Why is there no mist entering a room?
Climate changeWafts of mist clear yourself
Fog is part of autumn like the colorful leaves of the trees. But climate researchers say that this hazy weather phenomenon is becoming increasingly rare.
For 30 years, meteorologists in Germany have been observing that there is less fog. Otto Klemm is a climate researcher and fog expert at the University of Münster and has collected data from weather stations and services, airports and private observers. These data go back to a period of 20 to 30 years and sometimes document changes in the weather every hour.
"It varies a lot, but in Europe the frequency of fog has halved in the last 30 years."
The phenomenon of the disappearing fog occurs not only in Europe, but worldwide. In Los Angeles, says Otto Klemm, there were around 250 foggy days a year in the 1950s. Today there are only about 30. This shows that the decrease in fog is very massive in certain places.
Climate change could be responsible for the decrease in fog. The air is getting warmer as a result of climate change, especially the nights are warmer, which means that the tendency towards fog formation decreases because warm air binds more moisture. Fog is created when the air cools down. The cooler air cannot contain that much water vapor, so the water vapor condenses and forms droplets.
Less fog thanks to cleaner air
Another reason the mist is disappearing could be cleaner air. In Europe there are now fewer condensation core particles in the air on which the mist droplets can form. This phenomenon also occurs in China, explains Otto Klemm, although the air pollution there is far greater than it is here. Although economic activity has increased significantly and, as a result, air pollution, too, according to Otto Klemm, environmental awareness has also grown to the same extent. This environmental awareness is developing much faster in China today than it was in Europe or the USA 50 or 100 years ago.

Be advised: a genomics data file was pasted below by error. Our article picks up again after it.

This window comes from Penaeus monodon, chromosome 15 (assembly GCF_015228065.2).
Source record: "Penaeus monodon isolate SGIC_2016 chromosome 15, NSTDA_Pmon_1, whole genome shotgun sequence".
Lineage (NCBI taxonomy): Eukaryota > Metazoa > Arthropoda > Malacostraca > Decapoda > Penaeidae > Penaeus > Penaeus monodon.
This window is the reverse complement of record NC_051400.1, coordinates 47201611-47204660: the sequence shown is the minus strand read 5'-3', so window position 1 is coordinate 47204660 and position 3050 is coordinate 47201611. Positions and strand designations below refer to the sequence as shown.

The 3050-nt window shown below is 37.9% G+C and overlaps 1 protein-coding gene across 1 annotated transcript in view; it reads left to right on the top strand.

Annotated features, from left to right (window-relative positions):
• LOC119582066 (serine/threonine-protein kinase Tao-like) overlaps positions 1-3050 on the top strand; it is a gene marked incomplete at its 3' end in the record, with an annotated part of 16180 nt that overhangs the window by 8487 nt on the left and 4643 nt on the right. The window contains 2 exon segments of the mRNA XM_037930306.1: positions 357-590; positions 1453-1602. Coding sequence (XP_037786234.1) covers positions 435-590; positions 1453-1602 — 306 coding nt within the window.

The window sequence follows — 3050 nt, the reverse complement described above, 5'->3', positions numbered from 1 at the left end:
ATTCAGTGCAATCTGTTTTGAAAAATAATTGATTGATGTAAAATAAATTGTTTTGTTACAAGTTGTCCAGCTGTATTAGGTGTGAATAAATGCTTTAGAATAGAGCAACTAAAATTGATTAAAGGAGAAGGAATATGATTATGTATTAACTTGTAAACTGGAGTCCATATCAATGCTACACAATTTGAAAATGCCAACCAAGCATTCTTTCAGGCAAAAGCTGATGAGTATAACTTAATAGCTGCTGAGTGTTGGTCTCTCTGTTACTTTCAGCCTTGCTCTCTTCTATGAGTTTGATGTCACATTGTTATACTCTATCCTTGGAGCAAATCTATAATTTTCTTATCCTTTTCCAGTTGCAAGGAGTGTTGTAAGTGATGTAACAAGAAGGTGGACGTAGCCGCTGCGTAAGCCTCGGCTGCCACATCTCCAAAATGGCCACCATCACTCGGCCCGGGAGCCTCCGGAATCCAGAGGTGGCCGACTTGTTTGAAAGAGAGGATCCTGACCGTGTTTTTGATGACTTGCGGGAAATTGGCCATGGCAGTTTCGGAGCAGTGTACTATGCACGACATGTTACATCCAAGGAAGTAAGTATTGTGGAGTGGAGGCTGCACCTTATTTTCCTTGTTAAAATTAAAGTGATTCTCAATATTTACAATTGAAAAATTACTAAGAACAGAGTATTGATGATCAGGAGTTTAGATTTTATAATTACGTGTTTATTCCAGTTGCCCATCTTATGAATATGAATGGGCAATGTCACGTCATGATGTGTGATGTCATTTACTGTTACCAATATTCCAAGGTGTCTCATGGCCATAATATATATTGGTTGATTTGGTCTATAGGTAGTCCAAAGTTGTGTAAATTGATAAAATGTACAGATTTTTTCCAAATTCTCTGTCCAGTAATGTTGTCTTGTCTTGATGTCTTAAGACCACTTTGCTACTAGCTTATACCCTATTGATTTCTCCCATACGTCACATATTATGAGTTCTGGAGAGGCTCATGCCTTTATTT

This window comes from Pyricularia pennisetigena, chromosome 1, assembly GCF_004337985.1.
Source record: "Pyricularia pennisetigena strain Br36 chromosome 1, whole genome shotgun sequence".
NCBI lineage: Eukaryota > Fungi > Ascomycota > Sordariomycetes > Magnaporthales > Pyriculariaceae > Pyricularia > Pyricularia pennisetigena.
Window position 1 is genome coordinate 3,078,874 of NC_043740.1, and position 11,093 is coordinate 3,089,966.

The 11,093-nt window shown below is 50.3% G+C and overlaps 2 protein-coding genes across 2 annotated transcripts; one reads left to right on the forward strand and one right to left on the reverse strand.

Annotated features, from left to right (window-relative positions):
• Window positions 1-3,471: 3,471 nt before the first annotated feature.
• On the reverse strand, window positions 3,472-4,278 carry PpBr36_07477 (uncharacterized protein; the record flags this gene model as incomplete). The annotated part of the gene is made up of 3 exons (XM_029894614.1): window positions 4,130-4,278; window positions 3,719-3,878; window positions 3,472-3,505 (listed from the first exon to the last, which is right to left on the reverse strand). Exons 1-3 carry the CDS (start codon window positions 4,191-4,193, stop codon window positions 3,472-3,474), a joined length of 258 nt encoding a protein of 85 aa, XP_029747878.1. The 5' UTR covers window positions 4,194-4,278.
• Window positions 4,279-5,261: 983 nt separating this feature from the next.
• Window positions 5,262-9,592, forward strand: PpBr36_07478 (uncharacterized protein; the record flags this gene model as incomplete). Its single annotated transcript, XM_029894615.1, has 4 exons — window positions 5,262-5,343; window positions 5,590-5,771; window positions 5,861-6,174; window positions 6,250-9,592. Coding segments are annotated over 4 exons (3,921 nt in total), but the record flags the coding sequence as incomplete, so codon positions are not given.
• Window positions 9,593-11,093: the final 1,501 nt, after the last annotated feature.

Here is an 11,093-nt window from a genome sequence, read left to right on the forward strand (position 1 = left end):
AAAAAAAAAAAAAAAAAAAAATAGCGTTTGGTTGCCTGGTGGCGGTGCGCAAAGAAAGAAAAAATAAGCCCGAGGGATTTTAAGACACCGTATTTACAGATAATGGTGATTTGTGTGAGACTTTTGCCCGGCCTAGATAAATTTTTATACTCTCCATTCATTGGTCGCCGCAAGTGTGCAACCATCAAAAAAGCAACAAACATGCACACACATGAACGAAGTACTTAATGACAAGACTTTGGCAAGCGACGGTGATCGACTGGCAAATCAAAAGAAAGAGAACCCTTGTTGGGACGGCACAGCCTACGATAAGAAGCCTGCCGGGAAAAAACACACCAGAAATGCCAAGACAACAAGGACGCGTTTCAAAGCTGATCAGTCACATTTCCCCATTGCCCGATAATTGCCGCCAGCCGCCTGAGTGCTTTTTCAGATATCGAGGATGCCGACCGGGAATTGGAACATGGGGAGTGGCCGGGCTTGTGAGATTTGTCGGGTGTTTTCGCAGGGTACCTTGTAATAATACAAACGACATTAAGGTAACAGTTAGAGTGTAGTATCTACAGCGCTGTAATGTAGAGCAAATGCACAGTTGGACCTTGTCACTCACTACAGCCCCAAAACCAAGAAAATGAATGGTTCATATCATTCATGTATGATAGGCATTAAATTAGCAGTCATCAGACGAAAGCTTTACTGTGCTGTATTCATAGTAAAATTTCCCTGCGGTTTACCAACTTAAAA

"Here in north-west Germany there are already fog layers at this time of the year, and there will always be."
The disappearance of fog benefits most of the conditions on earth, says Otto Klemm. Unless there are special eco-systems that pull their moisture out of the fog, such as the Californian coastal sequoia, which bridge the dry seasons with fog droplets that they absorb through their leaves. However, the decline does not mean that the fog will have completely disappeared at some point. Where the fog is very frequent and the conditions are favorable for the formation of fog, as in the Scottish Highlands, fog will always appear.
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